Data collection and evaluation procedures

For all patients, in addition to diagnosis and treatment data, all drug information was collated prospectively and psydonomized. In addition to medication plans, this included all drugs prescribed on an outpatient basis, self-medication, medication prescribed by emergency physicians, and medication prescribed in the emergency department (ED), including medication prescribed on referral to another unit or on direct discharge from the ED. For medication administered before admission, with only a few exceptions (e.g. amiodarone), drugs administered up to five half-lives before admission were included. For our analyses of PRISCUS drugs, only medication prescribed on an outpatient basis, including self-medication, was included, because the PRISCUS list does not include emergency indications.

All patients admitted as emergency cases as stated above were analyzed using psydonomized, electronic patient records by pharmacists, clinical pharmacologists, and internists for ADEs, ADRs, and MEs. They were then entered in a study database certified for clinical trials (secuTrial, interActive Systems GmbH, Berlin) (16). All acute events or clinical symptoms (including information from emergency physicians’ records, medical histories, ECGs, laboratory tests, etc.) and diagnoses for an individual patient were systematically examined for a possible causal relationship with each individual drug administered to him or her. The data recorded in the summary of product characteristics (SPC) were used as the basis for this (MMI Pharmindex Plus, Medizinische Medien Informations GmbH, Neu-Isenburg).

Causality was rated using the evaluation system of the WHO’s Uppsala Monitoring Centre. Only events rated as possible, probable/likely and certain were included in the evaluation (17). In a second evaluation, all recorded ADRs and MEs were re-evaluated by two independent experts (a clinical pharmacologist and an internist). When their evaluations differed from each other, all evaluators had to reach a consensus. To estimate the false negative rate, 75 of the cases recorded as being free of ADRs and MEs were selected at random and re-evaluated by a clinical pharmacologist and an internist. The false negative rate was 2.7% (95% confidence interval [CI]: 1.7 to 9.8%).

Potentially inappropriate medications in the elderly

All drugs were categorized as either PRISCUS or non-PRISCUS according to the published list of potentially inappropriate medications for the elderly (the PRISCUS list). When the study was conducted the PRISCUS list contained 83 drugs classified as PIMs on the basis of expert consensus (11). Dose-dependent and indication-specific aspects of the PRISCUS list were taken into account.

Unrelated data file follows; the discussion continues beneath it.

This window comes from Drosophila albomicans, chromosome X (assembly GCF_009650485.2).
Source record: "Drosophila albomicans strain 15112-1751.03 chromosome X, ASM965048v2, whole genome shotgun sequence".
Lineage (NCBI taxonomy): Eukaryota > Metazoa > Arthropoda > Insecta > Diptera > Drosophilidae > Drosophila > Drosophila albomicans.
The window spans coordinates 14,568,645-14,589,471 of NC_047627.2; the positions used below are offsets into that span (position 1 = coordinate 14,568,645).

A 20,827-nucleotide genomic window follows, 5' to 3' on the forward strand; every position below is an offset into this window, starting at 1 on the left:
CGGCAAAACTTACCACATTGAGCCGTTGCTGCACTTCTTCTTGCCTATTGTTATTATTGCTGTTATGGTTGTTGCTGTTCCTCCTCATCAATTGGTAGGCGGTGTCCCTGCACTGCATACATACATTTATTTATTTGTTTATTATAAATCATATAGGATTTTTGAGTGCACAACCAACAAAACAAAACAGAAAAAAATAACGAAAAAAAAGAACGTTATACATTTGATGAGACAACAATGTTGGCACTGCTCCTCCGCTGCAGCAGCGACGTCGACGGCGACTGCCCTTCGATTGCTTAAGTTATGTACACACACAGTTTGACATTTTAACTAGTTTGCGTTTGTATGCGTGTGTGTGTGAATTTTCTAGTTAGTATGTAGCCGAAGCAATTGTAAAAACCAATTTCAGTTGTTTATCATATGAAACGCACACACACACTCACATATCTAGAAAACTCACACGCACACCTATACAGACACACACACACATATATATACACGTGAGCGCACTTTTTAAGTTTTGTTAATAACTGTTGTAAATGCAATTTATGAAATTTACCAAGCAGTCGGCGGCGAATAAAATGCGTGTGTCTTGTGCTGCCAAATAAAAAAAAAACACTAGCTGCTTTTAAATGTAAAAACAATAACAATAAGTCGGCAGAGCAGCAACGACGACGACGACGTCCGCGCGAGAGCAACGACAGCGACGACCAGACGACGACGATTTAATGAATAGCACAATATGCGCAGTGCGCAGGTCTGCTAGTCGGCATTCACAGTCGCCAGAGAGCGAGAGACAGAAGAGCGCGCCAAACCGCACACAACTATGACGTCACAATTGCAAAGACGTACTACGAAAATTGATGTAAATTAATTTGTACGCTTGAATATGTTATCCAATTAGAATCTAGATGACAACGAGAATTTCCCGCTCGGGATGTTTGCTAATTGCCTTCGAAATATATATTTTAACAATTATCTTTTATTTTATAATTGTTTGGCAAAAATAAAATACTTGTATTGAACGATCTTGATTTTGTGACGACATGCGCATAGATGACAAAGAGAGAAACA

Definition of an adverse drug event

Adverse drug events (ADEs) were subdivided into adverse drug reactions (ADRs) and events caused by medication errors (ME+) in line with the cited definitions (6). MEs were taken to be clinically incorrect or inappropriate use of drugs, such as the following (6):

  • Absolute contraindication
  • No indication
  • Dosing error
  • Administration error
  • Duplicate prescription.

In line with the overwhelming majority of the literature, intentional overdoses, for example suicide attempts, were not included. In addition, off-label use that was clinically necessary and approved by specialist societies was not classified as an error. Medication errors that led to symptoms and/or had direct clinical significance, e.g. renal failure caused by a dosing error, were classified as ME+. The term “ADR” here is used in line with the WHO’s definition and describes harmful, unintentional drug reactions that occur at doses normally used in humans for prophylaxis, diagnosis, or treatment (7).

Statistical analyses

For discrete data, percentages and, where appropriate, 95% confidence intervals are given. For normally distributed continuous data, mean and standard deviation are stated. Significance was calculated using the chi-square test or Fisher’s exact test for discrete data, and the appropriate parametric and nonparametric tests for continuous data. The primary question was whether drugs on the PRISCUS list were associated with ADEs more frequently than other drugs. All other analyses must be formally considered to be exploratory. SPSS Version 20.0 (IBM, USA) and Prism 5 (GraphPad Software Inc., USA) were used for statistical evaluation.

Results

The study population as a whole

Over the three-week study period, 752 patients admitted as emergency cases (50.0% of them women) were included in the study. ICD-10 primary diagnoses on admission are shown in Table 1. At least one medication prescription or administration was recorded for 702 patients (93.4%). At least one ADR was recorded for 149 (21.2%) of the 702 patients, giving a total of 185 ADRs (181 involving medication prescribed on an outpatient basis or self-medication), and a total of 277 MEs were observed in 166 patients (23.6%) (1 to 6 MEs per patient). The most frequent MEs were no indication or inappropriate indication (59.2%) and overlooked contraindication (23.5%). MEs led to clinically significant events (ME+) in 28.5% of cases.